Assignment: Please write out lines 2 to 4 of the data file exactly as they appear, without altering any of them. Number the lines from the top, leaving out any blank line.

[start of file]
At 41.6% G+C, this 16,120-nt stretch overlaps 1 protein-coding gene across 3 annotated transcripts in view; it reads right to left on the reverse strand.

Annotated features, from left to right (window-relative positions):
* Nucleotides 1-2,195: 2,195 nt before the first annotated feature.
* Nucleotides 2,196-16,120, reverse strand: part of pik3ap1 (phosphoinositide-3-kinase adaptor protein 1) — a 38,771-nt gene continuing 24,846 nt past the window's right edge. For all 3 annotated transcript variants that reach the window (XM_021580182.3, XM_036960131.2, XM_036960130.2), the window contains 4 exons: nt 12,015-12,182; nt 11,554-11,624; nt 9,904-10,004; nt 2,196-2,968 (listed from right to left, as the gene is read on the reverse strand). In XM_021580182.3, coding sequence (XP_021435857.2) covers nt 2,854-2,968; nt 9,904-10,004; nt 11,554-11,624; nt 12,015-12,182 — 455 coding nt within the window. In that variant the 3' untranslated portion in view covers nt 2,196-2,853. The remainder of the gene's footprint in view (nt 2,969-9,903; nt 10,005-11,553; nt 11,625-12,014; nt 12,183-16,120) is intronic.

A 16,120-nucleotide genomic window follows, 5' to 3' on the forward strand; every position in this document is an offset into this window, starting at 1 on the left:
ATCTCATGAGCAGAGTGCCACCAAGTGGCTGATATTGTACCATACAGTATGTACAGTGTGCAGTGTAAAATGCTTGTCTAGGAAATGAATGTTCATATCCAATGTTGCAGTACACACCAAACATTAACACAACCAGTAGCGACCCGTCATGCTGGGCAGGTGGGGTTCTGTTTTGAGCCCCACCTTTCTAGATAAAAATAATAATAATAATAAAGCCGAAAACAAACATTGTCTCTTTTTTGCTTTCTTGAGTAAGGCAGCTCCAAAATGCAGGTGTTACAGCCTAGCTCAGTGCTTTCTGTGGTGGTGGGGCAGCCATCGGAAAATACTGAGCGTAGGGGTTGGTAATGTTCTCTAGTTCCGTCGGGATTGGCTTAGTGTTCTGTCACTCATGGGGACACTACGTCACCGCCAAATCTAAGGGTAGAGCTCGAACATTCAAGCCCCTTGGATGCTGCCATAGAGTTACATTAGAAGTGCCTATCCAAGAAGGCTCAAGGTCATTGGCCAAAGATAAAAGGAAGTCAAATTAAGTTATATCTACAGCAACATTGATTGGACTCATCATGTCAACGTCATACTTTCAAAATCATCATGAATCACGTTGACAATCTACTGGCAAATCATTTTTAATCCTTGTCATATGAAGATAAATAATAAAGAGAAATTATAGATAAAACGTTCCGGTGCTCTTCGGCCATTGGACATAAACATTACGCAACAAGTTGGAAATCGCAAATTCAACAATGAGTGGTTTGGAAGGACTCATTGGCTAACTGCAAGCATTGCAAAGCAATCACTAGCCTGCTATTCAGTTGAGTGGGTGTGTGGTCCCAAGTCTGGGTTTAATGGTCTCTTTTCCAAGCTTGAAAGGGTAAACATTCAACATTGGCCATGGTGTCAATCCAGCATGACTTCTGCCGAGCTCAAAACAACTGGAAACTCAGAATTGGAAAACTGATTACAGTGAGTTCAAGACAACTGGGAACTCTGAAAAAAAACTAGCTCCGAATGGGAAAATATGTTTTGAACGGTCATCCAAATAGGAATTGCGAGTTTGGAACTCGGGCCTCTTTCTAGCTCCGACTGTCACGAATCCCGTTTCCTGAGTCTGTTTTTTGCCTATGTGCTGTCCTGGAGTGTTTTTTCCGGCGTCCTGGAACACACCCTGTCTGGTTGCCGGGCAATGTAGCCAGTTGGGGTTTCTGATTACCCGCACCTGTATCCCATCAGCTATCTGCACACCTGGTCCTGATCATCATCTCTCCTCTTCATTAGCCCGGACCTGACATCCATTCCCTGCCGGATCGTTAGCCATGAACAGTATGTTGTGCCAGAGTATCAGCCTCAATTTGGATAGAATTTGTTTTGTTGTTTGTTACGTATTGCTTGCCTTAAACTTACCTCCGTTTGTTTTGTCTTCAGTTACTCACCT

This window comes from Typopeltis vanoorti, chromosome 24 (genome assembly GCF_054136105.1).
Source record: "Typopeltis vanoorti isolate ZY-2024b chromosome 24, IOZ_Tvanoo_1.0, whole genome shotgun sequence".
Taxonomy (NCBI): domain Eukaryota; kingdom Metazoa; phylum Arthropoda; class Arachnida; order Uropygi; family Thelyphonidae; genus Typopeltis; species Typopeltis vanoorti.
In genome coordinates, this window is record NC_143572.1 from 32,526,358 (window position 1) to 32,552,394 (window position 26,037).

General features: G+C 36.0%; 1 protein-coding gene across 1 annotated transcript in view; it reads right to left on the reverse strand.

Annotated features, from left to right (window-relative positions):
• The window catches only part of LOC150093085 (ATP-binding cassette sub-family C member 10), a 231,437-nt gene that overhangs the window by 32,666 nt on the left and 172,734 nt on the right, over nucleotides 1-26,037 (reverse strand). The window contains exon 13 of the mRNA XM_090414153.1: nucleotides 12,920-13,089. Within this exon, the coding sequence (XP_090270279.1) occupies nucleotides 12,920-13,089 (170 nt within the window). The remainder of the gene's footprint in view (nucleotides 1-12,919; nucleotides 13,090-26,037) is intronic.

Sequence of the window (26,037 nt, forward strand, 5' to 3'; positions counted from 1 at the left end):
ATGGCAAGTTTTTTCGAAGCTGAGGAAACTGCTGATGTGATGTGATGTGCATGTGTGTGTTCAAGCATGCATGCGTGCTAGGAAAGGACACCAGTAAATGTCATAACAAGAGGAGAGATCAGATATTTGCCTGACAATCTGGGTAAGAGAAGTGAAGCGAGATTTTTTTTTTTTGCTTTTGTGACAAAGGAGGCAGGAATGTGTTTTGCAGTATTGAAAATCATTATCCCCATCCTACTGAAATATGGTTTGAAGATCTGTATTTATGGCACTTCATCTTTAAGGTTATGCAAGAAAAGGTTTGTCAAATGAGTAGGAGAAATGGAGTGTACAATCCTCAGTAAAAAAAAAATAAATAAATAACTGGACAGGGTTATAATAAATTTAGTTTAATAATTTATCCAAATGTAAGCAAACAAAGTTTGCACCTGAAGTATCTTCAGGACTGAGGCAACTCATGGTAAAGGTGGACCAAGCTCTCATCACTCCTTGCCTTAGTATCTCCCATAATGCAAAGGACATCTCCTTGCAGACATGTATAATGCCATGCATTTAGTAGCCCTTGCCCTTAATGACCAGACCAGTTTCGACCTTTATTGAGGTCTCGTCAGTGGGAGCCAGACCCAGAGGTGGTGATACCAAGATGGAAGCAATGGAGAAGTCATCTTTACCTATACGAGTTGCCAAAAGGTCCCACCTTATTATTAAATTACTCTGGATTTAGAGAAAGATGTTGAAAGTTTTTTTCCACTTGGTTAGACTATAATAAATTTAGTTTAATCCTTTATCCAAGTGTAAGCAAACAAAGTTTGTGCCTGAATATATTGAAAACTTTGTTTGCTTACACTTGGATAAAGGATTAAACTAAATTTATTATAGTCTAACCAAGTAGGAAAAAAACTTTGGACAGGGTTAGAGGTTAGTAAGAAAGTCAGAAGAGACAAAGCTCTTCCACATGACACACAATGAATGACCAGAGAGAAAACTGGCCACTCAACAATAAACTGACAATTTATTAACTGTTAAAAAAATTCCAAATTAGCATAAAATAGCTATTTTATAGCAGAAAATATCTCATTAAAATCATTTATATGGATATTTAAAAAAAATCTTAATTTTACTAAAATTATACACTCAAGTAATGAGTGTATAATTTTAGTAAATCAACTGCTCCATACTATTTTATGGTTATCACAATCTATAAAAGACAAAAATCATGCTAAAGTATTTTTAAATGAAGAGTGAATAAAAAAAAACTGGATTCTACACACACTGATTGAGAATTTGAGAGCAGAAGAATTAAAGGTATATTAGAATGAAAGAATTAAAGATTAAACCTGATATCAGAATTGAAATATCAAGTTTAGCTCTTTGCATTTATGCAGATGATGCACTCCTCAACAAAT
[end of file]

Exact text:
Annotated features, from left to right (window-relative positions):
* Nucleotides 1-2,195: 2,195 nt before the first annotated feature.
* Nucleotides 2,196-16,120, reverse strand: part of pik3ap1 (phosphoinositide-3-kinase adaptor protein 1) — a 38,771-nt gene continuing 24,846 nt past the window's right edge. For all 3 annotated transcript variants that reach the window (XM_021580182.3, XM_036960131.2, XM_036960130.2), the window contains 4 exons: nt 12,015-12,182; nt 11,554-11,624; nt 9,904-10,004; nt 2,196-2,968 (listed from right to left, as the gene is read on the reverse strand). In XM_021580182.3, coding sequence (XP_021435857.2) covers nt 2,854-2,968; nt 9,904-10,004; nt 11,554-11,624; nt 12,015-12,182 — 455 coding nt within the window. In that variant the 3' untranslated portion in view covers nt 2,196-2,853. The remainder of the gene's footprint in view (nt 2,969-9,903; nt 10,005-11,553; nt 11,625-12,014; nt 12,183-16,120) is intronic.